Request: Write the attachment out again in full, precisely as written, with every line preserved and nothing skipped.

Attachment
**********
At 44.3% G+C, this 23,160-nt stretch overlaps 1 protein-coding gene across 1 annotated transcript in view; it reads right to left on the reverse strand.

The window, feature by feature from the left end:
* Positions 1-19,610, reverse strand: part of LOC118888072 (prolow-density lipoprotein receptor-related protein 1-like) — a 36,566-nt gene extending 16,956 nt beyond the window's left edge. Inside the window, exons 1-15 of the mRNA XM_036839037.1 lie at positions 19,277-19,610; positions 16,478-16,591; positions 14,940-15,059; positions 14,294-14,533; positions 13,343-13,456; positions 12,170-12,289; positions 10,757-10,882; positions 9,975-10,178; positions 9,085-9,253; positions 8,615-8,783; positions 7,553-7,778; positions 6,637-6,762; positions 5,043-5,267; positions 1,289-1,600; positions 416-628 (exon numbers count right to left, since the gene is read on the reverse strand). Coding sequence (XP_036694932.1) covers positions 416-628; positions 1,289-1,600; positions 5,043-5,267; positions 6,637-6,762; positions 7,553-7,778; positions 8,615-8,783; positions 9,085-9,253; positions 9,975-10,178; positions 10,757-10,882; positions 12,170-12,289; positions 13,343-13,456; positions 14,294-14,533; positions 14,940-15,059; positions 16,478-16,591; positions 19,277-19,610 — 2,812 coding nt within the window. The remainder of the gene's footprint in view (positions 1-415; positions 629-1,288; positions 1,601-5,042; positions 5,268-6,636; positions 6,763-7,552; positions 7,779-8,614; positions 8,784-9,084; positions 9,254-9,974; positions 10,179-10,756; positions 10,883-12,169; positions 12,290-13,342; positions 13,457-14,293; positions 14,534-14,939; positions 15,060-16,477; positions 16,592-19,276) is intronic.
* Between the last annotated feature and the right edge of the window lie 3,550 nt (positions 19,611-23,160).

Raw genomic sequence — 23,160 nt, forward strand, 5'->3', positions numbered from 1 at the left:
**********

At 44.3% G+C, this 23,160-nt stretch overlaps 1 protein-coding gene across 1 annotated transcript in view; it reads right to left on the reverse strand.

The window, feature by feature from the left end:
* Positions 1-19,610, reverse strand: part of LOC118888072 (prolow-density lipoprotein receptor-related protein 1-like) — a 36,566-nt gene extending 16,956 nt beyond the window's left edge. Inside the window, exons 1-15 of the mRNA XM_036839037.1 lie at positions 19,277-19,610; positions 16,478-16,591; positions 14,940-15,059; positions 14,294-14,533; positions 13,343-13,456; positions 12,170-12,289; positions 10,757-10,882; positions 9,975-10,178; positions 9,085-9,253; positions 8,615-8,783; positions 7,553-7,778; positions 6,637-6,762; positions 5,043-5,267; positions 1,289-1,600; positions 416-628 (exon numbers count right to left, since the gene is read on the reverse strand). Coding sequence (XP_036694932.1) covers positions 416-628; positions 1,289-1,600; positions 5,043-5,267; positions 6,637-6,762; positions 7,553-7,778; positions 8,615-8,783; positions 9,085-9,253; positions 9,975-10,178; positions 10,757-10,882; positions 12,170-12,289; positions 13,343-13,456; positions 14,294-14,533; positions 14,940-15,059; positions 16,478-16,591; positions 19,277-19,610 — 2,812 coding nt within the window. The remainder of the gene's footprint in view (positions 1-415; positions 629-1,288; positions 1,601-5,042; positions 5,268-6,636; positions 6,763-7,552; positions 7,779-8,614; positions 8,784-9,084; positions 9,254-9,974; positions 10,179-10,756; positions 10,883-12,169; positions 12,290-13,342; positions 13,457-14,293; positions 14,534-14,939; positions 15,060-16,477; positions 16,592-19,276) is intronic.
* Between the last annotated feature and the right edge of the window lie 3,550 nt (positions 19,611-23,160).

Raw genomic sequence — 23,160 nt, forward strand, 5'->3', positions numbered from 1 at the left: